Table 4: Growth inhibition halo (cm) for the racemic imidazolium and triazolium CILs (25 mM).

CIL R E. coli
ATCC 8739
G(−)
S. typhimurium
ATCC 14028
G(−)
P. aeruginosa
ATCC 9027
G(−)
B. subtilis
ATCC 6633
G(+)
S. aureus
ATCC 6538
G(+)
C. albicans
ATCC 10231
yeast
(±)-7a C3H7
(±)-7d C5H11
(±)-7e C7H15 1.20 ± 0.00 1.03 ± 0.04 1.05 ± 0.00 1.20 ± 0.00 1.73 ± 0.04
(±)-7f C10H21 1.40 ± 0.00 1.23 ± 0.04 1.10 ± 0.00 2.30 ± 0.00 2.80 ± 0.00 +
(±)-8a C3H7
(±)-8d C5H11
(±)-8e C7H15 1.00 ± 0.00
(±)-8f C10H21 1.30 ± 0.14 1.25 ± 0.07 1.08 ± 0.04 1.90 ± 0.14 1.25 ± 0.07 1.18 ± 0.04

–: No inhibition; +: total growth inhibition

Table 5: The MIC (mM) values for the racemic imidazolium and triazolium CILs.

CIL R E. coli
ATCC 8739 G(−)
S. typhimurium
ATCC 14028 G(−)
P. aeruginosa
ATCC 9027 G(−)
B. subtilis
ATCC 6633 G(+)
S. aureus
ATCC 6538 G(+)
C. albicans
ATCC 10231 yeast
(±)-7f C10H21 0.5 0.4 >9.5 0.5 0.2 0.3
(±)-7g C12H25 0.3 0.5 1.6 0.5 0.3 0.1
(±)-7h C16H33 0.2 0.5 9.0 0.2 0.3 0.3
(±)-8f C10H21 1.7 4.8 5.5 3.0 0.5 0.9

Table 6: Antifungal activity (% of control) of the racemic imidazolium and triazolium CILs (1mM).

CIL R F. oxysporum
MF 5
F. sambucinum
MF 1
F. culmorum
MF 18
A. brasiliensis
ATCC 16404
C. coccodis
MC 1
P. infestans
MP 324
P. infestans
MP 1320
(±)-7a C3H7 89.97 ± 0.00 99.60 ± 0.88 98.38 ± 0.81 100.78 ± 0.78 98.70 ± 1.67 98.81 ± 3.76 93.00 ± 7.87
(±)-7d C5H11 90.12 ± 5.10 96.56 ± 3.82 101.32 ± 1.02 92.89 ± 1.18 96.71 ± 1.58 99.49 ± 5.01 104.17 ± 7.04
(±)-7e C7H15 110.20 ± 4.01 87.55 ± 8.03 82.73 ± 0.66 89.92 ± 5.47 96.55 ± 1.24 90.65 ± 2.14 59.29 ± 3.20
(±)-7f C10H21 59.70 ± 5.12 63.00 ± 1.45 68.40 ± 1.00 91.55 ± 0.68 99.54 ± 1.76 113.32 ± 3.17 99.43 ± 4.21
(±)-7g C12H25 47.58 ± 7.08 61.33 ± 1.50 66.78 ± 3.68 87.20 ± 0.72 93.73 ± 1.97 88.21 ± 6.76 85.02 ± 5.16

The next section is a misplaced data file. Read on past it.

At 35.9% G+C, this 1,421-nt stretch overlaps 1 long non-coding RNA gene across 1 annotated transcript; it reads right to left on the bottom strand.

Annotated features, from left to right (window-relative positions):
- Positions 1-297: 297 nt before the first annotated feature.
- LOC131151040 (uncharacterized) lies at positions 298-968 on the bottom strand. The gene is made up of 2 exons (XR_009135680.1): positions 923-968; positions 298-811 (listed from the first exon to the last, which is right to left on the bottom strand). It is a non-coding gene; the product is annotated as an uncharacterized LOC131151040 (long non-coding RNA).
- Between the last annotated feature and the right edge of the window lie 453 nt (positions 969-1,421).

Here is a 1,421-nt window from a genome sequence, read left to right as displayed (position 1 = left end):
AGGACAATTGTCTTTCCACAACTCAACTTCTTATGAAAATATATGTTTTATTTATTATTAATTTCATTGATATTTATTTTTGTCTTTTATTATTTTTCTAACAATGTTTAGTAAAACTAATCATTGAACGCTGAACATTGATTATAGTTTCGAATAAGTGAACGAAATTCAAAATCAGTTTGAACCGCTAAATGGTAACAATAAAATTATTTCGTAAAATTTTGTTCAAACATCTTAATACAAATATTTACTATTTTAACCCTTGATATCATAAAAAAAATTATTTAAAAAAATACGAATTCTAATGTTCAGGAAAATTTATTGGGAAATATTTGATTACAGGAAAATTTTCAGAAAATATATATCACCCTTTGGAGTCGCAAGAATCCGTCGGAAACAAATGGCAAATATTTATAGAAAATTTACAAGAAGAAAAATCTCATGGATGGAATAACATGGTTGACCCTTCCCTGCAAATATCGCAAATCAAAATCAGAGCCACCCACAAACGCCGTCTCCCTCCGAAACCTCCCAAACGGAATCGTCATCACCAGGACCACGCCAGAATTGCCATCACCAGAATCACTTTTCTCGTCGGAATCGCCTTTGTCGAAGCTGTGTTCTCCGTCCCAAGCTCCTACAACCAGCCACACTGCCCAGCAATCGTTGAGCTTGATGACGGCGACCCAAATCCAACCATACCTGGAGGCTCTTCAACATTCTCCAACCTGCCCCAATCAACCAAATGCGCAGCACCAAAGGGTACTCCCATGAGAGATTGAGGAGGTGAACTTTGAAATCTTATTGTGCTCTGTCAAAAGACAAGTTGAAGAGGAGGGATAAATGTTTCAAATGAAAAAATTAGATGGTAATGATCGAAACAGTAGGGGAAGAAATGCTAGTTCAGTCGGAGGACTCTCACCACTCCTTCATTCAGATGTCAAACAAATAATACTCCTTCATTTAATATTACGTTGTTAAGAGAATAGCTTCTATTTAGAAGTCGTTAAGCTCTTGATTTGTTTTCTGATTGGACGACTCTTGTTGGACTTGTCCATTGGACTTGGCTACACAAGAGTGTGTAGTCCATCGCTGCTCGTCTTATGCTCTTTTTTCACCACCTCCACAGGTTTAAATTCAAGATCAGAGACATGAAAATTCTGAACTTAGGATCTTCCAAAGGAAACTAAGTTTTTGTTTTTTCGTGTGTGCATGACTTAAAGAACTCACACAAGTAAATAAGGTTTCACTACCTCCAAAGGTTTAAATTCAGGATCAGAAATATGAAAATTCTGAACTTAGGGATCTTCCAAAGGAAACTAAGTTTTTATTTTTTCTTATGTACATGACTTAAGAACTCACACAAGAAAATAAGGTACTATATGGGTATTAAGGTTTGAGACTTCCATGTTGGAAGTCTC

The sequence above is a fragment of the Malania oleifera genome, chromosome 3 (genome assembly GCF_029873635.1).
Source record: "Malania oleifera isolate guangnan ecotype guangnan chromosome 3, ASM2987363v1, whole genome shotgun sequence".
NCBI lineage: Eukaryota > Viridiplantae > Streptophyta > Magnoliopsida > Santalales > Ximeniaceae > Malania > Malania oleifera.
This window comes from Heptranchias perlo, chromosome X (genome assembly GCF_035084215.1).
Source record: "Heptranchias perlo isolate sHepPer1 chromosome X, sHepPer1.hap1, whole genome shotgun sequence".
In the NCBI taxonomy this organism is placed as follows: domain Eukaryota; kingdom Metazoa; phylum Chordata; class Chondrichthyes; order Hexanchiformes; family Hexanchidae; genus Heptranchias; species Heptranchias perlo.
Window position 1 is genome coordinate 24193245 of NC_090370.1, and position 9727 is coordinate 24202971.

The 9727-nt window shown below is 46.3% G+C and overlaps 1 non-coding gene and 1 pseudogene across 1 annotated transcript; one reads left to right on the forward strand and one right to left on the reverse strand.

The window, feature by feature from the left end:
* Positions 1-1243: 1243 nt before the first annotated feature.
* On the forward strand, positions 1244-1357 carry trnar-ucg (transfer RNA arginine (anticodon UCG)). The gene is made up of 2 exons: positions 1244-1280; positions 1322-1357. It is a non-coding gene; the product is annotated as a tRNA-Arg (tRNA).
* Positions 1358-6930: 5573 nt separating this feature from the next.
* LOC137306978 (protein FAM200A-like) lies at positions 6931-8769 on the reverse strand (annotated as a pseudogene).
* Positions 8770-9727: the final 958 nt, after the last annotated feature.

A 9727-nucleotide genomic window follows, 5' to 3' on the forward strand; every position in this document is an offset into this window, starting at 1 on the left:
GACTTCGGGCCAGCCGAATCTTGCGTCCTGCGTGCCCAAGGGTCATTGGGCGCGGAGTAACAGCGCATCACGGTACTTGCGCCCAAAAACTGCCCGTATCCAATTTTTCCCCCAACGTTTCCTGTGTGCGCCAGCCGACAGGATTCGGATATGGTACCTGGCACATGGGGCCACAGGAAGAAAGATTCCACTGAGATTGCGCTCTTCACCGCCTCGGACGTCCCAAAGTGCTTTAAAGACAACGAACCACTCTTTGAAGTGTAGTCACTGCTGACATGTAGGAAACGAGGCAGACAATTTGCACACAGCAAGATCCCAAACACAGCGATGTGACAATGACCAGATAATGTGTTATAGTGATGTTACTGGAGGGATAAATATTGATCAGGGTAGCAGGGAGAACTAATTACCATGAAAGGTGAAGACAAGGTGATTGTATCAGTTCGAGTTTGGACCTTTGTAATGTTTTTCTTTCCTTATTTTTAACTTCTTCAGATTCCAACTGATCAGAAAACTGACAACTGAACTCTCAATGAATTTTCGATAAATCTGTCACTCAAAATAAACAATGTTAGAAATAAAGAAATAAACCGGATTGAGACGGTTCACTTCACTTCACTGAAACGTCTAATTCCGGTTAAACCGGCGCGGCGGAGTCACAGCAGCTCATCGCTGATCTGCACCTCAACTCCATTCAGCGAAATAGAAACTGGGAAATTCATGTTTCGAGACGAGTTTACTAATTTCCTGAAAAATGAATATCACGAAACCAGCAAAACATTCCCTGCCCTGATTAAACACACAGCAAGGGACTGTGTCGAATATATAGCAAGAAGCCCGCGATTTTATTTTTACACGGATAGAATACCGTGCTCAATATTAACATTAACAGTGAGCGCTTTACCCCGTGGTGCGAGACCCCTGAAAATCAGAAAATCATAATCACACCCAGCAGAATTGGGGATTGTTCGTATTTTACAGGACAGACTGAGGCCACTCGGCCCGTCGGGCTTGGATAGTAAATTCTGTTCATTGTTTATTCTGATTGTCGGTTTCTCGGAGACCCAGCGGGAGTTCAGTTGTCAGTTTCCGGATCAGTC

(±)-7h C16H33 74.35 ± 11.65 94.53 ± 3.72 74.13 ± 8.51 93.66 ± 2.96 103.10 ± 45.34 92.77 ± 2.65 91.87 ± 2.28
(±)-8a C3H7 95.16 ± 3.07 102.28 ± 0.76 99.19 ± 2.04 98.40 ± 3.45 101.30 ± 1.67 101.58 ± 2.37 91.20 ± 6.68
(±)-8d C5H11 94.65 ± 3.43 93.89 ± 5.06 105.29 ± 2.64 93.31 ± 1.60 97.53 ± 6.64 112.05 ± 0.00 93.05 ± 24.81
(±)-8e C7H15 105.10 ± 2.32 98.39 ± 5.47 95.58 ± 2.78 104.12 ± 1.58 99.82 ± 3.43 104.63 ± 7.64 92.64 ± 4.45
(±)-8f C10H21 77.35 ± 5.95 73.58 ± 5.28 92.64 ± 7.14 98.65 ± 3.12 104.59 ± 2.59 93.47 ± 2.87 95.58 ± 4.82

The antimicrobial and antifungal activities of tested CILs are significantly dependent on the alkyl chain length, as was demonstrated in numerous previous studies [59]. The high toxicity of CILs was noted for CILs with alkyl-chain substituents of 10–16 carbon atoms (Table 4 and 5). Moreover, the chemical nature of the cationic head group influenced the overall toxicity of the CILs, which is in good agreement with several previous studies [60]. The imidazolium CILs exhibited visibly stronger antibacterial and antifungal activity than triazolium CILs (Tables 4–6). However, the filamentous fungi displayed high tolerance towards the tested CILs. Nevertheless, the relation between the alkyl chain substituent and the antifungal activity of the tested compounds could still be observed, with the strongest toxicity demonstrated by CILs with an alkyl chain substituent of 12 carbon atoms (Table 6). This high tolerance of filamentous fungi against CILs could be explained by the ability of fungal cultures to change their cell biochemistry (resulting in an altered pattern of secondary metabolites) in response to CILs [61].

Conclusion